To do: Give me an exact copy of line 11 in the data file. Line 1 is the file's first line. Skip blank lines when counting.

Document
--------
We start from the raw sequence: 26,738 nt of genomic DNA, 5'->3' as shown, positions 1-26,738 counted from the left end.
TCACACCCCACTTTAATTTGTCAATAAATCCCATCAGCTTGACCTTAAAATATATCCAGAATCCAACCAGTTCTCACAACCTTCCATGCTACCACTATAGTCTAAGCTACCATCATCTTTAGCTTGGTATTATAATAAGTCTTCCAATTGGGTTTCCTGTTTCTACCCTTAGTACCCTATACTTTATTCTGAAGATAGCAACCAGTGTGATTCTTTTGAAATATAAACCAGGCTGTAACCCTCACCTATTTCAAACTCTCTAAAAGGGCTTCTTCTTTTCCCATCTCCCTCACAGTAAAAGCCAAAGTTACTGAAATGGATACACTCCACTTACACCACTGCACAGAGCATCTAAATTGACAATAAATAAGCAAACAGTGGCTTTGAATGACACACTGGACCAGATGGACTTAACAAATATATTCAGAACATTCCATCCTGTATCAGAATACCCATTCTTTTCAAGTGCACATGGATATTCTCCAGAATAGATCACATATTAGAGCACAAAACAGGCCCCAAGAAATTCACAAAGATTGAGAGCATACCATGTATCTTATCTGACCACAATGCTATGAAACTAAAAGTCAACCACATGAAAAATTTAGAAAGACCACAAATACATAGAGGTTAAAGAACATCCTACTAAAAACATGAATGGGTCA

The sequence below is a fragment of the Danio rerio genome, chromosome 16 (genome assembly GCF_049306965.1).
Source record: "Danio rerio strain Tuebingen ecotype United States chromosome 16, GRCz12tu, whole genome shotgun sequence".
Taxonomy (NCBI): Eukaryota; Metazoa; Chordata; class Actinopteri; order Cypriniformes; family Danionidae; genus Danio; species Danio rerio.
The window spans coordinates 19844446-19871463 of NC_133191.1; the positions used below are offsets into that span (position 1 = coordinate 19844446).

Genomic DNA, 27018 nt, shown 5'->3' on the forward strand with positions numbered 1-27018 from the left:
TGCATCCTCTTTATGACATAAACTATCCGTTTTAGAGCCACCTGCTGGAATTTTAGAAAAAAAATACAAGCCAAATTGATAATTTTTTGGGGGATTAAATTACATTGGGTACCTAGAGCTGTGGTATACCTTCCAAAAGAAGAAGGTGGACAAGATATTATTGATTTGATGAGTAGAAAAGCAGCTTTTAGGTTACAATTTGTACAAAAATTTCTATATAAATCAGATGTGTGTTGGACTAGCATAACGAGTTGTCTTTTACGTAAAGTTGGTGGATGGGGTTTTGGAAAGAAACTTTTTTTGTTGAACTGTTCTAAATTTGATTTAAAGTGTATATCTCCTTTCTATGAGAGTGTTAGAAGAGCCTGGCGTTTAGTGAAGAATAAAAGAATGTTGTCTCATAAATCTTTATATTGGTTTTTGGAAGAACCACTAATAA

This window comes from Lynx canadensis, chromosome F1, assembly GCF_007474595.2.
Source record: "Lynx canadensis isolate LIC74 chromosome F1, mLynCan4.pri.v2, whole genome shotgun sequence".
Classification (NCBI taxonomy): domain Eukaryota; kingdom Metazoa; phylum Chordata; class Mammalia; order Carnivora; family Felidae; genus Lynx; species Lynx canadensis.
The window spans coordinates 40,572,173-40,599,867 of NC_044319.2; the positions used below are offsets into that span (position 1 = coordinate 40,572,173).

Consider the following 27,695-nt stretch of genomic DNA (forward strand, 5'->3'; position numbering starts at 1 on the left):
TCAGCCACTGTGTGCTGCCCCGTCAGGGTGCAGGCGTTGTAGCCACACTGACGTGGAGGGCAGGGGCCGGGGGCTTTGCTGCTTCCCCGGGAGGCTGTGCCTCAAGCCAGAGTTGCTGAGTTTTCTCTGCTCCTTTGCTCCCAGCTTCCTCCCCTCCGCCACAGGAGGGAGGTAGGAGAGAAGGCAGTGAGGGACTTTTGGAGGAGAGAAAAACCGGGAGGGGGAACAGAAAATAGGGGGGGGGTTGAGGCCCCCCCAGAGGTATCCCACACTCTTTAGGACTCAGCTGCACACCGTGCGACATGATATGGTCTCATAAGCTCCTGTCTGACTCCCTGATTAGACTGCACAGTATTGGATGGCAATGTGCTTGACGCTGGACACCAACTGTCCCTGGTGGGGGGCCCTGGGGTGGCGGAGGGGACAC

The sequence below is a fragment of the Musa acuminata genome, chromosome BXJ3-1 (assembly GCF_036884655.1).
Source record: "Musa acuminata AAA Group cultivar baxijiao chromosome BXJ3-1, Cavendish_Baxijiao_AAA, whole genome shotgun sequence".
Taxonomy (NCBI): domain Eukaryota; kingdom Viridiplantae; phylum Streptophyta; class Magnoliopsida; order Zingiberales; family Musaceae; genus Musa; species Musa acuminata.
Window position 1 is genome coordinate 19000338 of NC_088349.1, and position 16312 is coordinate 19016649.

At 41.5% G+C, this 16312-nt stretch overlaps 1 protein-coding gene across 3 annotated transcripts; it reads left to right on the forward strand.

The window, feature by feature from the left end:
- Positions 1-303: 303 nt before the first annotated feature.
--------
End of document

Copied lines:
Classification (NCBI taxonomy): domain Eukaryota; kingdom Metazoa; phylum Chordata; class Mammalia; order Carnivora; family Felidae; genus Lynx; species Lynx canadensis.